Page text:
Field trips and preseason athletic games may be things of the past for students in Utah's smaller and more rural school districts. Increasing fuel prices are making it difficult for these districts to keep school buses running, so unnecessary trips will be first on the cutting block.

Statewide, the additional cost to districts is estimated to be over $2 million, said Murrell Martin, pupil transportation specialist for the Utah State Office of Education. Combine that with increased labor costs, increased student load and the rising price of new school buses, and districts are facing over $5 million total in increased transportation costs next school year.

The Legislature is supposed to fund most of the transportation costs, but at best it can only reimburse 85 percent of what the district spent the year before. That means the districts have to fund this year's increased costs on their own.

Kelly Orton, director of support services for the Salt Lake City School District, said the state funding is only amounting to about 70 percent of his costs, and for some districts it's only about 60 percent.

Box Elder School District, which probably handles the most extensive busing, is looking at changing routes to save fuel, said transportation director Jean Cannon. Final decisions will be made later in the summer. They don't have much room to maneuver, however, because state mandates determine how many students get bused.

"We haven't come up with a real good solution yet, but we still need to get kids where they need to be," she said.

Kane School District business administrator Cary Reese said he's planning major cutbacks.

"It's horrible; we're way over budget in our transportation costs," he said. "Financially, its just terrible."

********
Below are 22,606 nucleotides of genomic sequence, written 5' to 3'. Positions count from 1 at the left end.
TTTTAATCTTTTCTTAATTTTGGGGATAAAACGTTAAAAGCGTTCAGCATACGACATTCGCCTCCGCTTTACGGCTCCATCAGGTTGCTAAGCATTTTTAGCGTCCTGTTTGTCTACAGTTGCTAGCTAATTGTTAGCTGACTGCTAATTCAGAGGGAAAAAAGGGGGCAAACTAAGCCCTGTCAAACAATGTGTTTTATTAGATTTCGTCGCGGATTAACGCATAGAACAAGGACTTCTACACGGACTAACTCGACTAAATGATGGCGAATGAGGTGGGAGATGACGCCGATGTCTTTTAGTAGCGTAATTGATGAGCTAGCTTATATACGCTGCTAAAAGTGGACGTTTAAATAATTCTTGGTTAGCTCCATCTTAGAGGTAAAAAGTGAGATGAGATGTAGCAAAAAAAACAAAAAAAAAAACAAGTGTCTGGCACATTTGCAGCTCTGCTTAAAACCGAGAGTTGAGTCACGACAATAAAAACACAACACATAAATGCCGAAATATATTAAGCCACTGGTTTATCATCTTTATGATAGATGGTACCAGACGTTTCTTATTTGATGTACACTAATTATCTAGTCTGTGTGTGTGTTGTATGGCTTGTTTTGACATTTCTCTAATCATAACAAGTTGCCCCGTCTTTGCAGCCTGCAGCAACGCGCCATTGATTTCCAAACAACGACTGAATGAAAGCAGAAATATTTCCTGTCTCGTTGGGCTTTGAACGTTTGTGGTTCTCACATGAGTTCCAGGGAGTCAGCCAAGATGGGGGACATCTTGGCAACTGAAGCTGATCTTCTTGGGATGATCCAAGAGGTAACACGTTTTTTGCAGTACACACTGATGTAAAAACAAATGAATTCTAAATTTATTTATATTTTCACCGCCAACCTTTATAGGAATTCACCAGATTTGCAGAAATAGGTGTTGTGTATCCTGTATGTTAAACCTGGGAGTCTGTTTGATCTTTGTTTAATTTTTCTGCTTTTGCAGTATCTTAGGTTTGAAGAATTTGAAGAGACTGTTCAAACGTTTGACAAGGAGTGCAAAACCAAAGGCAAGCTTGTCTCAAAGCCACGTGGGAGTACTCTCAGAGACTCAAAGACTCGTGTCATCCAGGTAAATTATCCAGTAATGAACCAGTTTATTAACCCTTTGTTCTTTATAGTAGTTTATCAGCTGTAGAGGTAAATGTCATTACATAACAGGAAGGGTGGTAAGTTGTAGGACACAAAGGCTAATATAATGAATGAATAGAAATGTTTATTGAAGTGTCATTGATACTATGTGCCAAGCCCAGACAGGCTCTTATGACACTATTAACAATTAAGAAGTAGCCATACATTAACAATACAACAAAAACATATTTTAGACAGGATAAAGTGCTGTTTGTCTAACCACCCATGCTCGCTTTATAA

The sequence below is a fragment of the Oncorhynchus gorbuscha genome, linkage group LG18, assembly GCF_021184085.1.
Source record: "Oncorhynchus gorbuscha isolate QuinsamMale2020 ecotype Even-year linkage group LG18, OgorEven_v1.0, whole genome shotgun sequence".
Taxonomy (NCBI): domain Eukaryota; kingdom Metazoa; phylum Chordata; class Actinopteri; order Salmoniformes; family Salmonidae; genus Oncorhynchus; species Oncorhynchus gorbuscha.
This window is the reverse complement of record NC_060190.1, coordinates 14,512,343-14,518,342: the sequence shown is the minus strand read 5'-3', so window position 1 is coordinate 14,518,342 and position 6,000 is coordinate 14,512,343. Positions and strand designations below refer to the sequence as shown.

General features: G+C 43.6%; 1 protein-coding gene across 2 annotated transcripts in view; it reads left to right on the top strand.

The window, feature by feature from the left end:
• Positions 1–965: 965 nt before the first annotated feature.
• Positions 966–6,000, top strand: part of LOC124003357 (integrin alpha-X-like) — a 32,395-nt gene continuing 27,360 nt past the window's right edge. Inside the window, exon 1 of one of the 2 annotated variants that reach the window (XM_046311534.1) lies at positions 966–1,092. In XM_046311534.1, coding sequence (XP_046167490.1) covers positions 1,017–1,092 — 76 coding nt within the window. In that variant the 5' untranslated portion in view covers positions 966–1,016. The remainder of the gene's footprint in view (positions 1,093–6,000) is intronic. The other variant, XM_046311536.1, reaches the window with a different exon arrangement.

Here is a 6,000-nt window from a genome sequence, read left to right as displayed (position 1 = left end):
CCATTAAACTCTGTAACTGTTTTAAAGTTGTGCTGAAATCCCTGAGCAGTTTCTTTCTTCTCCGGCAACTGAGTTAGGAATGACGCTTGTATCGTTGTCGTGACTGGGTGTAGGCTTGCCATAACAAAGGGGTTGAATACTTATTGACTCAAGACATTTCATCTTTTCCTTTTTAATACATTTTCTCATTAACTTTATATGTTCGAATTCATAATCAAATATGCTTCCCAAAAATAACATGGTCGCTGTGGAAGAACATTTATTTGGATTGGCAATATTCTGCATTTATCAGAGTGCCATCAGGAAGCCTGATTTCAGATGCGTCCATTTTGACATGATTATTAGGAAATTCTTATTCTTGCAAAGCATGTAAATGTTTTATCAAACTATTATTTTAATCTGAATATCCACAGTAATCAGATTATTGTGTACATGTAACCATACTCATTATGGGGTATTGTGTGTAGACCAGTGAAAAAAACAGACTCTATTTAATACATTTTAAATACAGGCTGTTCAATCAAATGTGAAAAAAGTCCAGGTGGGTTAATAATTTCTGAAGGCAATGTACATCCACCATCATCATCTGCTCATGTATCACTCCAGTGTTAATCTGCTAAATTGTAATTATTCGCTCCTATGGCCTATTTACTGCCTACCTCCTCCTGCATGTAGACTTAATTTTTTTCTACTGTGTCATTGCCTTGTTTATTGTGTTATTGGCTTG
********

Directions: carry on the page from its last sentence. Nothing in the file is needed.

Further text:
Kane is working with other districts, especially Millard, to negotiate a decrease in the number of region games high school athletes will play next year. He's hoping the Utah High School Activities Association will decrease the number statewide to make it more equitable.

Evan Excell, executive director of the association, said it's not on the agenda for next Tuesday's board meeting, but they've received so many calls from 1A and 2A schools that it will definitely be addressed at the meeting.

Besides field trips and sporting events, Kane will also have to eliminate "incentive trips" that reward students for meeting goals.

Each district in the state has the option of raising taxes to meet its needs, but an option isn't the same as a solution.

The Kane County government had a 100 percent tax increase last year and is anticipating a 60 percent increase this year. Raising local transportation taxes would not be a welcome move, especially among families with fixed incomes.

"We're trying to avoid that at all costs," Reese said.

Some districts are even considering a lawsuit against the state because it requires busing but is not fully funding the service, he said.

Morgan School District is lucky in that it's geographically small, said business administrator D'Lynn Poll, but even with that, her monthly fuel bills have nearly doubled. That money has to come out of the general pool that funds teacher salaries and all other costs. Poll said her district is also looking at decreasing the number of athletic events and eliminating field trips. An additional problem for her is the growth of the county, which requires additional buses.

Wayne County is seeing decreases in its enrollment, but because it's so rural, reaching all its students is a real challenge. Kathy Woolsey, district transportation director, said the district has resorted to paying parents to drive the children themselves.


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